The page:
Hope Reflected

Encouragement and Hope from God's Word

faithful Archive



September 2023

Touch His garment

Written by , Posted in Christian Living, Published Work

"But the woman fearing and trembling, knowing what was done in her, came and fell down before him, and told him all the truth." (Mark 5:33) | read more of "Touch His garment" on hopereflected.com

“And a certain woman, which had an issue of blood twelve years, And had suffered many things of many physicians, and had spent all that she had, and was nothing bettered, but rather grew worse, When she had heard of Jesus, came in the press behind, and touched his garment.” (Mark 5:25-27)

Is Christ our first instinct or our last resort?

This woman, who had suffered many years of a condition that would have caused her to be ostracized from her community, had tried everything. Then she heard of Jesus. Is Christ our first instinct or our last resort?

We often say, “All we can do is pray,” when really the best we can do is pray! Matthew Henry wrote that “It is usual with people not to apply themselves to Christ, till they have tried in vain all other helpers, and find them, as certainly they will, physicians of no value. And he will be found a sure refuge, even to those who make him their last refuge.”

Christ puts honour upon faith

The woman’s faith certainly wasn’t perfect—who’s faith is?—but she knew enough that if she touched Jesus she would be whole. At the time, if someone in her condition touched anyone, that person would be made unclean, just like her. But not Jesus.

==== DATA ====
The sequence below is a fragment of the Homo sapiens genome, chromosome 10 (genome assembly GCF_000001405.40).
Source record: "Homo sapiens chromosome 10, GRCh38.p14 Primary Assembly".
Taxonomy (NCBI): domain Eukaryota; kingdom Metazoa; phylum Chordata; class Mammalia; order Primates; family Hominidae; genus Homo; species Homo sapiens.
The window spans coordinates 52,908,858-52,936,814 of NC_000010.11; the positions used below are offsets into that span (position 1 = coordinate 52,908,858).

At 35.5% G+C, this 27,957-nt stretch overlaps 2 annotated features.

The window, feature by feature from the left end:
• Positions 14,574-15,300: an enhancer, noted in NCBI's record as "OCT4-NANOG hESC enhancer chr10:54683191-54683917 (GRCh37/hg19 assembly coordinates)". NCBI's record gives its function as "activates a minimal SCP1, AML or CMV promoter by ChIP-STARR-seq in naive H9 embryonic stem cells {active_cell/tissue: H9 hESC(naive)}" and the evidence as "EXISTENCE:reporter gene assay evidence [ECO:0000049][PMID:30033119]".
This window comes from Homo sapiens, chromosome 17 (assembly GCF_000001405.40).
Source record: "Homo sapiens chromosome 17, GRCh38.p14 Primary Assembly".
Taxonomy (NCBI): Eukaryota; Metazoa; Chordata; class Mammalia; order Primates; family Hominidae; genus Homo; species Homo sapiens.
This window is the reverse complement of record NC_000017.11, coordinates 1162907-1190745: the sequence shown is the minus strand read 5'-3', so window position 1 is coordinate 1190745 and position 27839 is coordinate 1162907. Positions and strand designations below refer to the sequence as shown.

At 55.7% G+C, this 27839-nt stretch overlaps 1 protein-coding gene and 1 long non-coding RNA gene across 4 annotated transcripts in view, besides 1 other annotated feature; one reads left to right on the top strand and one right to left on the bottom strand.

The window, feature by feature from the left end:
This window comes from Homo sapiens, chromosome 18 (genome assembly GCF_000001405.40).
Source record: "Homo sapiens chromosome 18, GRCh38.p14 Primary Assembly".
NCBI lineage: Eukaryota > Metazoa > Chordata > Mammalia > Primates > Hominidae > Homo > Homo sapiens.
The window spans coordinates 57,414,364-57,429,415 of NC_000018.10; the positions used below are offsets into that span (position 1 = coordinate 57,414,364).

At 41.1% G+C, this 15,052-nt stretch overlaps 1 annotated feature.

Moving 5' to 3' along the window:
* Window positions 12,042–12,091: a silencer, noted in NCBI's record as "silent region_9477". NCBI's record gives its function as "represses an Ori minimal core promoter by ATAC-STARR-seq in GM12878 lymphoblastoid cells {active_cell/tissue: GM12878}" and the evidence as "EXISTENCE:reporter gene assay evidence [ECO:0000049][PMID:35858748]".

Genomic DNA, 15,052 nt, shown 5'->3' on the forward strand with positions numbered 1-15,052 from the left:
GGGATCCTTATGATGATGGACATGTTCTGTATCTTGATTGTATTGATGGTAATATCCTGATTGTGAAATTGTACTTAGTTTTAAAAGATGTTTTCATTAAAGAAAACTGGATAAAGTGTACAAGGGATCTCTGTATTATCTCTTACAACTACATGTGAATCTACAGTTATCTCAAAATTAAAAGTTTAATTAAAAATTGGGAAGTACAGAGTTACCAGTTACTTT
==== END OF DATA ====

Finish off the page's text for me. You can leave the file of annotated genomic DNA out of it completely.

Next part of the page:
“For she said, If I may touch but his clothes, I shall be whole.” (Mark 5:28). She didn’t say this audibly, but to herself.

As Spurgeon said, “Groanings which cannot be uttered are often prayers which cannot be refused.” The woman with the issue of blood believed that Christ could heal her if only she could touch the hem of His garment. Matthew Henry wrote in his commentary that “Christ puts honour upon faith, because faith gives honour to Christ.”

Like God provided the brazen serpent in the wilderness to heal all those who looked upon it, when we earnestly seek Christ, we can rest assured that He does indeed hear us, and He will honour our faith. First though, we have to come to Him.

Coming to Christ

The woman came to Christ, and she came in humility. There was nothing hid between her and Christ. “But the woman fearing and trembling, knowing what was done in her, came and fell down before him, and told him all the truth.” (Mark 5:33)

“To be completely transparent with Christ, we cannot try to cover anything up, and we cannot pray how we think He wants us to pray. We’ve got to show Him everything that’s in our hearts, after all, He knows it already!”

Hope Reflected

The woman came in fearing and trembling, and fell down before Him, as there is no honesty with Christ without humility. The two go hand in hand. To be completely transparent with Christ, we cannot try to cover anything up, and we cannot pray how we think He wants us to pray. We’ve got to show Him everything that’s in our hearts, after all, He knows it already!